In order to cope with the volume of applications, which could reach some twenty thousand a day in the spring, the E.U. Settlement Scheme is intended to be almost entirely digital. Immigration advocates fear that this will disadvantage applicants who are poorer, older, and don’t speak much English. “It is almost designed for an educated civil servant that would have no problems navigating it,” Colin Yeo, an immigration barrister and blogger, told me.
Trevena translated the questions on the phone’s screen for Daniela. Each individual in the system, including children, must be linked to an e-mail address and a phone number—another source of anxiety for lawyers and campaigners. “Most of my young people use those ones that give you six months of free Internet and then you chuck it,” Trevena said. She stressed to Daniela and Beatriz the importance of updating their details. Mother and daughter wore matching pairs of sensible black shoes. Because they have been in the U.K. for only two years, they were applying for “pre-settled status,” which would allow them to stay in the country until 2023, when they could register permanently. “If you change your number, you need to call them and let them know. Otherwise you will get locked out of your status,” Trevena explained slowly. “You are going to need your status for every job, every house.”
For a while, the room filled with the sound of text messages arriving, among them security PINs that Trevena entered into the system to link Daniela and Beatriz to their applications. (At one point, a friend of Beatriz’s popped in for a minute and the teen-agers swapped phones and it became unclear who was texting whom about what.) Then it was time to take photographs to feed into the facial-recognition software. Trevena looked across the desk at Beatriz, who had her hair bunched into two small, Princess Leia-style buns over her ears. “This is definitely the hair for a future employer?” Trevena asked. Beatriz thought so. Trevena passed her the government phone. The screen flashed green then yellow then red, and numbers counted down. Beatriz arranged her expression into a light scowl. The phone clicked. Trevena looked at the screen. “Is that your forever photo?” she asked. Daniela came over and mother and daughter contemplated the image. “Sí,” they agreed.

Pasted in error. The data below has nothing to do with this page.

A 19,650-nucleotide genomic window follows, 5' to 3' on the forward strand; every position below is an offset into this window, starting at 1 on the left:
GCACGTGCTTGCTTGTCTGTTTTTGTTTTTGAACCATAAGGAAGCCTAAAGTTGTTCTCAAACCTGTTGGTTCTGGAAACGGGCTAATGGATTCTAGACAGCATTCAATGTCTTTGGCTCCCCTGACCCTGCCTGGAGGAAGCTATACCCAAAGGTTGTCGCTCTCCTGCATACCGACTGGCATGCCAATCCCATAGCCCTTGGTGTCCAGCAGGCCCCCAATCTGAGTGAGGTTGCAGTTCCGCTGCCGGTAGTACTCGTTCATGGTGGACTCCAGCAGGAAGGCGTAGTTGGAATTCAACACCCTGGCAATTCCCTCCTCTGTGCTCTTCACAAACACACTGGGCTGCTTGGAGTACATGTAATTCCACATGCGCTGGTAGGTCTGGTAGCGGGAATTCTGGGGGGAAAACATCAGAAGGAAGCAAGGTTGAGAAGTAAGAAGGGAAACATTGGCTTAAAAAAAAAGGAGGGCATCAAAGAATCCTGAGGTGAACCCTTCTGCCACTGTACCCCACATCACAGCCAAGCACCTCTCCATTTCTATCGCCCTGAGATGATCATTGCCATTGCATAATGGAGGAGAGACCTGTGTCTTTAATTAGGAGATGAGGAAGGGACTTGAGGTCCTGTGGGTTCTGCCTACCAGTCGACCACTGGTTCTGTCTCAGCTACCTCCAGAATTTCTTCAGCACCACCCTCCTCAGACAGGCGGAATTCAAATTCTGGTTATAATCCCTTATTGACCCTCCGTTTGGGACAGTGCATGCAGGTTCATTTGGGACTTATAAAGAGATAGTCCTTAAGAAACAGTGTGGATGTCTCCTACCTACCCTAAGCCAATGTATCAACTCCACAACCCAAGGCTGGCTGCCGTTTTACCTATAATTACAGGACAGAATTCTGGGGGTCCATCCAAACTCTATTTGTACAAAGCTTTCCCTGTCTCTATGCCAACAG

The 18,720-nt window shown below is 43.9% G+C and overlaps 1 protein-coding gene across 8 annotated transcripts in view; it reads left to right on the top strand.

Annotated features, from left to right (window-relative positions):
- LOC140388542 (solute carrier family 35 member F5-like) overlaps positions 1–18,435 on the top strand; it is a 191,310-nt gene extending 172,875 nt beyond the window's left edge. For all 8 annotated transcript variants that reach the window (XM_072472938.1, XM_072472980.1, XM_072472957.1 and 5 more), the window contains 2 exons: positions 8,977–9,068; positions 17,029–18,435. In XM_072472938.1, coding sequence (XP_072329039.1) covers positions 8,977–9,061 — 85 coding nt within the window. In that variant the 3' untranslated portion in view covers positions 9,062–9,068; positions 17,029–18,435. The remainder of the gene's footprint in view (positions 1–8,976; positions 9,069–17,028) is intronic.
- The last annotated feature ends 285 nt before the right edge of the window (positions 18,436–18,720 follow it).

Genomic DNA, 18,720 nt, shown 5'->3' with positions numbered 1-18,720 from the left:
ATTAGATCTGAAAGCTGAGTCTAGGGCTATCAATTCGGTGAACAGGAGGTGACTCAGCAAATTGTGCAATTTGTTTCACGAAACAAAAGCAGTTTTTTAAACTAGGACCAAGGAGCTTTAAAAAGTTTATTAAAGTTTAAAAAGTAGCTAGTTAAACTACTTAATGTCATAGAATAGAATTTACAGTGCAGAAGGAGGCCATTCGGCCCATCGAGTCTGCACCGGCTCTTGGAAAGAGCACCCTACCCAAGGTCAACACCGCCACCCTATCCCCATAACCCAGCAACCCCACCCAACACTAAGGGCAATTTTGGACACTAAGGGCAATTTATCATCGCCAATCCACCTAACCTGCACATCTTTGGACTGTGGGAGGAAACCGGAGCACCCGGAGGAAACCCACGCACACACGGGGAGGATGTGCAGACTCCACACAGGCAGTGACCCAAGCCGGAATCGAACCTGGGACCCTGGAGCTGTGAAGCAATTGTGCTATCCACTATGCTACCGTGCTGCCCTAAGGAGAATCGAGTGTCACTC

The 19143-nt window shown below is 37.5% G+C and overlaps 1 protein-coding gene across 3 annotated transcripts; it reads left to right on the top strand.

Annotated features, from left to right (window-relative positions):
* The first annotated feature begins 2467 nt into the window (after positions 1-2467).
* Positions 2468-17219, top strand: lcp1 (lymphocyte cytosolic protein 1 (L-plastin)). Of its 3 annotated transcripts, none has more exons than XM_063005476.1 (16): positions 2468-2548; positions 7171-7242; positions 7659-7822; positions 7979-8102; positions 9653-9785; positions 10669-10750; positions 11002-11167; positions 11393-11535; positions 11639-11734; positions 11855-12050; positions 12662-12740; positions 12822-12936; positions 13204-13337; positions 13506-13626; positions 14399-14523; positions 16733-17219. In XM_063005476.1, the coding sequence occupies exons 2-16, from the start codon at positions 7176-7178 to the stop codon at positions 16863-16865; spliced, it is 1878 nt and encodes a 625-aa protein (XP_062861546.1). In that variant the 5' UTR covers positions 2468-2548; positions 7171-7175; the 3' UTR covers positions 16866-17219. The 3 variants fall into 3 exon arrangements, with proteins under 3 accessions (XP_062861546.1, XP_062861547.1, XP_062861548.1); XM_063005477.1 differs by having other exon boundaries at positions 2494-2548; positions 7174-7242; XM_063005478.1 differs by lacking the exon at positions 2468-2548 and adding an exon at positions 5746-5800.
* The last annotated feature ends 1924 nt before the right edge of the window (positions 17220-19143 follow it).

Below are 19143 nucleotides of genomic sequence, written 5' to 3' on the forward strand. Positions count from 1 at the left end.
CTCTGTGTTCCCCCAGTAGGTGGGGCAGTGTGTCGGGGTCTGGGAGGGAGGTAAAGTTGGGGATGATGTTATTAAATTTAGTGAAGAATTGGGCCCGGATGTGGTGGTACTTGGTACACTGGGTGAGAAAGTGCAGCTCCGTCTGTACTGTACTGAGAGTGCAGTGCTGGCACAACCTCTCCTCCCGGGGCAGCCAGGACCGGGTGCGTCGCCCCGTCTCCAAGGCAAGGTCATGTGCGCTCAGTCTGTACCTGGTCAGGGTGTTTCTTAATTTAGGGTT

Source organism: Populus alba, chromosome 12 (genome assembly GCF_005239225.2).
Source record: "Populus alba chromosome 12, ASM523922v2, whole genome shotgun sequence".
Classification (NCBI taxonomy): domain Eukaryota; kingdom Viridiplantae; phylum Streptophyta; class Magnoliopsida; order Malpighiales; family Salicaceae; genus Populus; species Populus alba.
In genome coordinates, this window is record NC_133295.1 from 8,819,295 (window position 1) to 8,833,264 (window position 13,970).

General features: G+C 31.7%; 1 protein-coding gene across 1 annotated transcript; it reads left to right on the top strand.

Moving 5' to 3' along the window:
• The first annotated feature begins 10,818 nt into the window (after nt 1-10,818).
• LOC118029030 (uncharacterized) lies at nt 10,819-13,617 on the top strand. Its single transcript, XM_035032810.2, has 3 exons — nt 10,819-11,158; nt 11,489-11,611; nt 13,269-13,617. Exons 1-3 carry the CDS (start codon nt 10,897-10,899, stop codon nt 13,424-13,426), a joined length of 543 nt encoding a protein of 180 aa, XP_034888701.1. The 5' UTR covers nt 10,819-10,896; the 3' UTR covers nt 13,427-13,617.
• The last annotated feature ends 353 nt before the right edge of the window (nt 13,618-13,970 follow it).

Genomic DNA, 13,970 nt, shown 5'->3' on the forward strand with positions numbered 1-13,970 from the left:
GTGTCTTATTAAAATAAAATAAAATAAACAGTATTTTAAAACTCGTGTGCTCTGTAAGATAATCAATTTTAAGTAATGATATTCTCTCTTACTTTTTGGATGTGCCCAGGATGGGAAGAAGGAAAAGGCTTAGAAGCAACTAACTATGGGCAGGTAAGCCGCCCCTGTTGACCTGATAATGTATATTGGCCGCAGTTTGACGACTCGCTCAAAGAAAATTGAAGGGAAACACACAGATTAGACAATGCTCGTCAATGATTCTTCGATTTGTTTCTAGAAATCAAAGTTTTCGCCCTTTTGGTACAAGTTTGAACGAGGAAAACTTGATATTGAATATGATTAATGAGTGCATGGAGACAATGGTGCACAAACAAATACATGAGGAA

The Home Office is aiming for a hundred-per-cent participation rate in the E.U. Settlement Scheme, although that is not what happens in this kind of program. Migrant regularizations, like the Deferred Action for Childhood Arrivals program, in the U.S., or the amnesty for foreign workers in Spain, in 2005, typically have enrollment rates of between fifty and seventy-five per cent. (The Spanish program, which got up to seventy-seven per cent, after six attempts, was viewed as a triumph.)
No one knows why British officials are so confident. “We don’t think there has ever been any kind of exercise of this scale anywhere in the world,” Yeo told me. If ninety per cent of Britain’s E.U. nationals register before June 30, 2021, when the program ends, more than three hundred and fifty thousand people will still be undocumented, at the mercy of the U.K.’s so-called “hostile environment” toward irregular migrants. “They are going to be illegal on the day after the deadline,” Yeo told me. “Under current government policy, they need to be evicted, their bank accounts shut down, and they lose their jobs if they have got one.” That is what happened in the Windrush scandal, in which the victims of another botched regularization program—this time for immigrants from Britain’s colonies in the Caribbean—ended up losing their jobs, being denied medical care, and being threatened with deportation. “I have started to wonder whether I am wrong and they do understand what they are doing,” Yeo said. “And they just don’t care.”